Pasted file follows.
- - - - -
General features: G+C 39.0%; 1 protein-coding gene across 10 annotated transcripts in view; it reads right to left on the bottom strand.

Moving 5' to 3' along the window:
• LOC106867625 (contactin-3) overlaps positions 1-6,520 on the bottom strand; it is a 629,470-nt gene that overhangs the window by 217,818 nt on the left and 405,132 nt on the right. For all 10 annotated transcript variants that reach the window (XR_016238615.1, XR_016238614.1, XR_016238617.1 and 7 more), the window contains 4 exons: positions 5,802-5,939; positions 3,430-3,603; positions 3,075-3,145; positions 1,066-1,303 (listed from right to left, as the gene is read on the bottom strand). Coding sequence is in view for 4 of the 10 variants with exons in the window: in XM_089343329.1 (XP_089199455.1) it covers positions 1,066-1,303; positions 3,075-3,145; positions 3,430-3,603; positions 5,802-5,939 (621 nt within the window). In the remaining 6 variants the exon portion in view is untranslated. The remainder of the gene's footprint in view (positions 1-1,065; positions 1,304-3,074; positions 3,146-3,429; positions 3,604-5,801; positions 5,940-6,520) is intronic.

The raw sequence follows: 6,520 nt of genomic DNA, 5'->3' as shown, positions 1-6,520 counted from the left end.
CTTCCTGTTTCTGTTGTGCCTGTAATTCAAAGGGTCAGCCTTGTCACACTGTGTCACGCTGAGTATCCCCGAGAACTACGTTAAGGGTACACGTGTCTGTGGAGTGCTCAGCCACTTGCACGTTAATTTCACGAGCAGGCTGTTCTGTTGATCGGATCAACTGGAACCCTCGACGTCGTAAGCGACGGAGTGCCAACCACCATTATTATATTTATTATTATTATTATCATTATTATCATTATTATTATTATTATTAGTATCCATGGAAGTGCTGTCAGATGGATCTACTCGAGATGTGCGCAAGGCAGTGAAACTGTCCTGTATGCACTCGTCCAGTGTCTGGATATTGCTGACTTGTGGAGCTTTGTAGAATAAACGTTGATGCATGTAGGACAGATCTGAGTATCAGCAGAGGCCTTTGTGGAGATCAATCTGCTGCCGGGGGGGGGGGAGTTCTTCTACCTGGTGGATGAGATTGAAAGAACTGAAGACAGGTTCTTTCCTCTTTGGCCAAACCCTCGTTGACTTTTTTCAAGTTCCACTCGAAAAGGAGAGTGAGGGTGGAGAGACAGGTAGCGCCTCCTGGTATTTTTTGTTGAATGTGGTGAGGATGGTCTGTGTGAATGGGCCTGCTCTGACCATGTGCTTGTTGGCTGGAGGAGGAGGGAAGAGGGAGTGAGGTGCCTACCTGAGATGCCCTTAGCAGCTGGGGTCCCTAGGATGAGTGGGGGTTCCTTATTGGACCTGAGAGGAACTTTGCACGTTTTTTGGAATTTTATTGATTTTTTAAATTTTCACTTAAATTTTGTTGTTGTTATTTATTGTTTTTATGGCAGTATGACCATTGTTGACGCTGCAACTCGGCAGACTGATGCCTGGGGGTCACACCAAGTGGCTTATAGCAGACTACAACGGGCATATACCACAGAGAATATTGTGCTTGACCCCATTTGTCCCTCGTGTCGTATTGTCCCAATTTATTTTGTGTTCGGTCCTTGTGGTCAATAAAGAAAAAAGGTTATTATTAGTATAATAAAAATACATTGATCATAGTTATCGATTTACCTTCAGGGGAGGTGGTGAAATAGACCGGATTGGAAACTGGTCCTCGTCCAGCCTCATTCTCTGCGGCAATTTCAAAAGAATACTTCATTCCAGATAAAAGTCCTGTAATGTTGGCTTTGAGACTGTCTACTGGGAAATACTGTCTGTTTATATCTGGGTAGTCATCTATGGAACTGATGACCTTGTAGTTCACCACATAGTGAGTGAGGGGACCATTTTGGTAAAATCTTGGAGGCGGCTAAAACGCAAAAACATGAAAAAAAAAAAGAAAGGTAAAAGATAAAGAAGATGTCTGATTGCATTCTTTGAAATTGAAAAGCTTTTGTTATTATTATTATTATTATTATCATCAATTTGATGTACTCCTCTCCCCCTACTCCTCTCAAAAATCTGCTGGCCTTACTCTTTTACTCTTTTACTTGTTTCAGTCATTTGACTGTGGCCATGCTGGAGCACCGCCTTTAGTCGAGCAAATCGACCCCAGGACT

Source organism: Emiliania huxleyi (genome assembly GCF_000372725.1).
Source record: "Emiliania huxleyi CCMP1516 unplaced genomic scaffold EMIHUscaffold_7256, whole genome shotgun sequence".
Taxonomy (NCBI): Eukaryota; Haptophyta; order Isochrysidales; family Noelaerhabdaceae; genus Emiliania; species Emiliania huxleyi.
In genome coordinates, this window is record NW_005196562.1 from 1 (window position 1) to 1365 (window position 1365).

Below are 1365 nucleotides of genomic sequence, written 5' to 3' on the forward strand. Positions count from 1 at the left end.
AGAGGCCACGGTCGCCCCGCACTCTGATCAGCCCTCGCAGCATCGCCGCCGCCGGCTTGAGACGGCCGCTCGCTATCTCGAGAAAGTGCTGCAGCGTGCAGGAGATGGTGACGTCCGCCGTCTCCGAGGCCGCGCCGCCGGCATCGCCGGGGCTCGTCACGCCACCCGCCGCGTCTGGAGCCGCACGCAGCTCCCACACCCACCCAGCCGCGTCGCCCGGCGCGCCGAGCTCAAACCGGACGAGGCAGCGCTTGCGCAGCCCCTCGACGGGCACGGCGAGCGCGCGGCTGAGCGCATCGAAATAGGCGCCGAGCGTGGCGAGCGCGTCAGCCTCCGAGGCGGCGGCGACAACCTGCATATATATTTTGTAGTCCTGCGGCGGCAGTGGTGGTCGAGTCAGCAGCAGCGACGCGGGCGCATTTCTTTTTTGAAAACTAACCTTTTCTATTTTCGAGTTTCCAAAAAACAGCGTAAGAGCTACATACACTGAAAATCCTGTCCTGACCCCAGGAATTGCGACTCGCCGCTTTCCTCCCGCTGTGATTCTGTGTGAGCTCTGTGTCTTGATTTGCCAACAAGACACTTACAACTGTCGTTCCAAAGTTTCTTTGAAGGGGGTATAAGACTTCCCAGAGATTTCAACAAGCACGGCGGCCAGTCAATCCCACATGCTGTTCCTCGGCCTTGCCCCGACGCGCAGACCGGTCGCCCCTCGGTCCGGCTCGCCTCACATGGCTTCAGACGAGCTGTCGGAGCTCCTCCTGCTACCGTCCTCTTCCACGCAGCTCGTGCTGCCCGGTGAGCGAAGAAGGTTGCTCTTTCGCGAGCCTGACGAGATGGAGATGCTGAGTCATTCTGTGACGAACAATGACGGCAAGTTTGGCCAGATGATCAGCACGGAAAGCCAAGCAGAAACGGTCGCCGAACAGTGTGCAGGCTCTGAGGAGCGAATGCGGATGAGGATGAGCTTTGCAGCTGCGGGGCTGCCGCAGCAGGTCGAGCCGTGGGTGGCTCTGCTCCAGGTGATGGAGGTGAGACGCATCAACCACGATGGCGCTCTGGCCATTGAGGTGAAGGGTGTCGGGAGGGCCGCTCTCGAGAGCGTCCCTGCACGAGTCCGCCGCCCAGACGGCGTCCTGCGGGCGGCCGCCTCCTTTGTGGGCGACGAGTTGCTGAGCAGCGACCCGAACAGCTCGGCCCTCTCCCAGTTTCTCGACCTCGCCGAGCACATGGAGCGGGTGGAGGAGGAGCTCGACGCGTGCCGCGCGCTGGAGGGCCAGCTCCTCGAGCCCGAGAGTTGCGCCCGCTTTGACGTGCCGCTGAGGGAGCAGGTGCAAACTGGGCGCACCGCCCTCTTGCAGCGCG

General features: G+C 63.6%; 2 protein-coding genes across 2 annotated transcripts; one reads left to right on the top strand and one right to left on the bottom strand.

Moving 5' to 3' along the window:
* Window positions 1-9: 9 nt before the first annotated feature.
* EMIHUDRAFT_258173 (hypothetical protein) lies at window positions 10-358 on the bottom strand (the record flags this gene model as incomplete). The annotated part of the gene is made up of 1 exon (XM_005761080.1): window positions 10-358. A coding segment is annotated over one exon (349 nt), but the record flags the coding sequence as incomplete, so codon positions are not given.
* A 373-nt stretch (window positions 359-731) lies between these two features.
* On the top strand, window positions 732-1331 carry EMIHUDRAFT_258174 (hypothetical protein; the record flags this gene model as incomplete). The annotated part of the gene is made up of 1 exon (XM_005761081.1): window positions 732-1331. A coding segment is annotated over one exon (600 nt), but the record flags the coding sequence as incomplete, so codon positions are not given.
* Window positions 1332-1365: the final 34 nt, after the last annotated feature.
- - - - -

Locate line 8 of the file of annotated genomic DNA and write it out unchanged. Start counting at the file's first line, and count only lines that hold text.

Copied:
Taxonomy (NCBI): Eukaryota; Haptophyta; order Isochrysidales; family Noelaerhabdaceae; genus Emiliania; species Emiliania huxleyi.